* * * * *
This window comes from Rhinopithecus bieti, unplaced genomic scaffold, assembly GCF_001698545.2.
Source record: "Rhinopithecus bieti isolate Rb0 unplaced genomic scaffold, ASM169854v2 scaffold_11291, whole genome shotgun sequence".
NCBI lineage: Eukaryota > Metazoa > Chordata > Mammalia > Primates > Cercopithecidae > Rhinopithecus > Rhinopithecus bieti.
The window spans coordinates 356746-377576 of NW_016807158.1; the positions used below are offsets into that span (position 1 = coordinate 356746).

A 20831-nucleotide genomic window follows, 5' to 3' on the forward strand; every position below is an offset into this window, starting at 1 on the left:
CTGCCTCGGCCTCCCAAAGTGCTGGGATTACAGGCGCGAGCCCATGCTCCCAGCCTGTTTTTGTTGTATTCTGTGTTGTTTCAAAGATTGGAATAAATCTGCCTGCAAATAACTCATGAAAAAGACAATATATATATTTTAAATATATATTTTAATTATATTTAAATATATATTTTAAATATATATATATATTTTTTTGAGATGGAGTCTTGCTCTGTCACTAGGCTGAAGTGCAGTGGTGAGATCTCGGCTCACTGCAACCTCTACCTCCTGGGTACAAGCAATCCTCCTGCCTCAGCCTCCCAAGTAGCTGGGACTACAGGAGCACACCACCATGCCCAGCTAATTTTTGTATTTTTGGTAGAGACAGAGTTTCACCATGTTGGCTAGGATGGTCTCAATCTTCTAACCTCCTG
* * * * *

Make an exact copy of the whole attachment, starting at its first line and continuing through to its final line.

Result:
This window comes from Rhinopithecus bieti, unplaced genomic scaffold, assembly GCF_001698545.2.
Source record: "Rhinopithecus bieti isolate Rb0 unplaced genomic scaffold, ASM169854v2 scaffold_11291, whole genome shotgun sequence".
NCBI lineage: Eukaryota > Metazoa > Chordata > Mammalia > Primates > Cercopithecidae > Rhinopithecus > Rhinopithecus bieti.
The window spans coordinates 356746-377576 of NW_016807158.1; the positions used below are offsets into that span (position 1 = coordinate 356746).

A 20831-nucleotide genomic window follows, 5' to 3' on the forward strand; every position below is an offset into this window, starting at 1 on the left:
CTGCCTCGGCCTCCCAAAGTGCTGGGATTACAGGCGCGAGCCCATGCTCCCAGCCTGTTTTTGTTGTATTCTGTGTTGTTTCAAAGATTGGAATAAATCTGCCTGCAAATAACTCATGAAAAAGACAATATATATATTTTAAATATATATTTTAATTATATTTAAATATATATTTTAAATATATATATATATTTTTTTGAGATGGAGTCTTGCTCTGTCACTAGGCTGAAGTGCAGTGGTGAGATCTCGGCTCACTGCAACCTCTACCTCCTGGGTACAAGCAATCCTCCTGCCTCAGCCTCCCAAGTAGCTGGGACTACAGGAGCACACCACCATGCCCAGCTAATTTTTGTATTTTTGGTAGAGACAGAGTTTCACCATGTTGGCTAGGATGGTCTCAATCTTCTAACCTCCTG